Reading Aloud in School: An Endangered Practice? July 23, 2015

Posted by Mrs. J in the Library in Books, How to Be Brave, PSLA.
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Reading Aloud in School: An Endangered Practice? - Research & Resources | Mrs. J in the Library @ A Wrinkle in Tech

At the recent PA School Librarians Association (PSLA) Annual Conference, I read a worrisome tweet from a participant in a concurrent session. Some Pennsylvania librarians reported that administrators recently told them that reading aloud isn’t “rigorous enough.” Not even as part of a larger unit or with young students.

I was horrified to hear that statement, however, it wasn’t the first time, I’ve heard similar whispers about “rigor” in relation to library class time and reading aloud. It’s particularly frustrating to hear when in some districts (not mine), the teacher-librarian is viewed as “just coverage” for a classroom teacher’s planning period, regardless of how rigorous (or not) the information literacy instruction is.

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TL Blogging Challenge #19 – Glows, Grows, and Professional Journals July 3, 2014

Posted by Mrs. J in the Library in Books, PSLA, Reflections.
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TL Blogging Challenge #19 – What is one thing you wish you were better at.  Just one!  Why?  What could you do to improve in this area?

GlowsandGrowsAs part of my reflection process, I have a section in my lesson plans for “Glows and Grows.”  My favorite professor at Messiah College, Dr. Anita Voelker, taught me that phrase, and I use it to focus on both the positive things that happened in a lesson, the glows, and the things that I need to work on next time, the grows.

Professionally, one of my all-the-time “grows” is keeping up with professional reviews for collection development.  I’m a bit embarrassed to say I am 4-5 months behind in reading School Library Journal, the one professional journal I subscribe to in print, and I rarely read others like Library Media Connection, Teacher Librarian or PSLA‘s Learning and Media Online.  It’s just not a very high priority on my ever-lengthening to-do list; there are too many other things that I feel are more important than reading reviews.  Plus, sometimes, I think the print journals often mirror what I’ve already read in my Feedly RSS reader.  (See the PLN links on the right to see who I follow by RSS.)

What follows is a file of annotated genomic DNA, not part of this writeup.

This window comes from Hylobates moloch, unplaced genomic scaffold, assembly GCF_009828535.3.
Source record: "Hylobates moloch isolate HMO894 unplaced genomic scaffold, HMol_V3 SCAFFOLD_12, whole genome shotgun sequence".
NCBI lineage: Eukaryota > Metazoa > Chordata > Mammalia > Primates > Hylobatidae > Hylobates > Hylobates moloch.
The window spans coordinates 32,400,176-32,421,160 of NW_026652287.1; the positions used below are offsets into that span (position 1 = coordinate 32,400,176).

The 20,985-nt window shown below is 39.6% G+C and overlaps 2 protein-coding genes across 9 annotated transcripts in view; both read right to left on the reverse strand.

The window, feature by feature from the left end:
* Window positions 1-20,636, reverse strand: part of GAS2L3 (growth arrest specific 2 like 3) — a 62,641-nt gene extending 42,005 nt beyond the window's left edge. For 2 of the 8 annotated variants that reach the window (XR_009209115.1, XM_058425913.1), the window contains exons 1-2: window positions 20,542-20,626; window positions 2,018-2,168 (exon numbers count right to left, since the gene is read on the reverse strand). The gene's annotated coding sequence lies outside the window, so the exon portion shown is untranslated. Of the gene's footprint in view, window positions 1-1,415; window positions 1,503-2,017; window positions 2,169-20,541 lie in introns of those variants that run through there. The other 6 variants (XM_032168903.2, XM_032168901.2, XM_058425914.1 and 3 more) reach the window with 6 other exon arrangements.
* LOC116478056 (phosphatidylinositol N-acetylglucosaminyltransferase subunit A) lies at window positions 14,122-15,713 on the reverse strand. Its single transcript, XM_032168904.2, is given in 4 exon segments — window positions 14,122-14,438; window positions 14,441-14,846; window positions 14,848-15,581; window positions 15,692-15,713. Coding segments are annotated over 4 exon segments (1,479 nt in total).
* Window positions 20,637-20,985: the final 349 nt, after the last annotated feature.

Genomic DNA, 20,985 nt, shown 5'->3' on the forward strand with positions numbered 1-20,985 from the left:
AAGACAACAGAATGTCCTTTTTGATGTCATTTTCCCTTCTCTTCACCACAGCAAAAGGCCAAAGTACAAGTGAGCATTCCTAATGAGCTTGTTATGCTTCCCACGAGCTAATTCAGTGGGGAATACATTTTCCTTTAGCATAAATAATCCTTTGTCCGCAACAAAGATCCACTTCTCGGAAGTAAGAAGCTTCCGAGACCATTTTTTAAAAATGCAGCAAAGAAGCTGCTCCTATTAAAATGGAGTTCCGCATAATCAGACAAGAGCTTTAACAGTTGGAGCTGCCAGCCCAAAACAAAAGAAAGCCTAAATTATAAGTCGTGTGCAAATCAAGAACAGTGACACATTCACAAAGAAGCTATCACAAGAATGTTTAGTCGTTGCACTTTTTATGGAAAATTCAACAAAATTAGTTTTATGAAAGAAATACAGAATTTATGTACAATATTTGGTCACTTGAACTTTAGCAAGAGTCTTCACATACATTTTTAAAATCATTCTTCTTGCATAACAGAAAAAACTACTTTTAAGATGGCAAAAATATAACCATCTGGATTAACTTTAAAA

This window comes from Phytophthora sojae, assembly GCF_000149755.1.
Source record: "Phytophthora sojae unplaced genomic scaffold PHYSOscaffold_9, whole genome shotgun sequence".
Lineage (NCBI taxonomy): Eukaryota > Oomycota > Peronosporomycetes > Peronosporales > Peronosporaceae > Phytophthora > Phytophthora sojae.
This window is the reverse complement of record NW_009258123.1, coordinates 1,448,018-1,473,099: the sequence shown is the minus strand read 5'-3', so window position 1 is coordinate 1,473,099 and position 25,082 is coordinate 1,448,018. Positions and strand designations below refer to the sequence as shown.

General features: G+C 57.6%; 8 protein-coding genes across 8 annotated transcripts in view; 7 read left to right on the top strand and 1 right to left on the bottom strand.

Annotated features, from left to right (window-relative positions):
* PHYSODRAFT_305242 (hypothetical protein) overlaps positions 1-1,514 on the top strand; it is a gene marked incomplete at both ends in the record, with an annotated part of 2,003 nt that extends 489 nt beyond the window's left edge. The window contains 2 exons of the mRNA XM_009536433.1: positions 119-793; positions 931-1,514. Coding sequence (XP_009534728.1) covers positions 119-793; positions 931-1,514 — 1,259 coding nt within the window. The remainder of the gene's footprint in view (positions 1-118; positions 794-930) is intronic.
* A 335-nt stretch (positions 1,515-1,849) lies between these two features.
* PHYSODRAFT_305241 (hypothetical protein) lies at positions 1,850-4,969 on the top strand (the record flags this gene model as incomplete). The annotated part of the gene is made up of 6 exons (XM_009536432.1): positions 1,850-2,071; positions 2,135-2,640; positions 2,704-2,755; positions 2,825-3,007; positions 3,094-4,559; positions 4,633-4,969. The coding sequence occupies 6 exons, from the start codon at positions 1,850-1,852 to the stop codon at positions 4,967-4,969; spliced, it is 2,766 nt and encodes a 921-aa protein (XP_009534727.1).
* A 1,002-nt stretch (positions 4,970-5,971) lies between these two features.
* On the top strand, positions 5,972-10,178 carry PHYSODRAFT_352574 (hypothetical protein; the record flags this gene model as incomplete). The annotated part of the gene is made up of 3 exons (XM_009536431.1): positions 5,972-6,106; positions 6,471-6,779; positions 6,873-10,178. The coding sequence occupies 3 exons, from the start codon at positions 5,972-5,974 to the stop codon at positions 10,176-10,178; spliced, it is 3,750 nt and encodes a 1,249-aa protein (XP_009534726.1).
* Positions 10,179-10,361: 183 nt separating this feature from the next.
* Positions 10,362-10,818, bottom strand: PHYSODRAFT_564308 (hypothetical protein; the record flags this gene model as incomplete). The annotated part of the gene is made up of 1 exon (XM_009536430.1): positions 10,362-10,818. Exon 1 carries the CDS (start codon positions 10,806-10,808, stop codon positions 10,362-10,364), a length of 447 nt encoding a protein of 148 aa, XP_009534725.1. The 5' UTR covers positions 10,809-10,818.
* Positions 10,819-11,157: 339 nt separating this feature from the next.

When I first met my New York Giants-loving husband, I often used football games to read SLJ.  I could read the articles and all the reviews in a single issue in the span of one football game, and it was always nice to curl up on the couch with my hubby while catching the main highlights of the game.  I’m not a huge football fan, so this worked well for me.  This past year, though, the Giants had such a terrible season that it wasn’t even fun to watch.  So my SLJ-reading time didn’t happen a whole lot, and I never really caught up since then.  I’m now in the middle of reading the March 2014 issue, and I haven’t gotten the July one yet.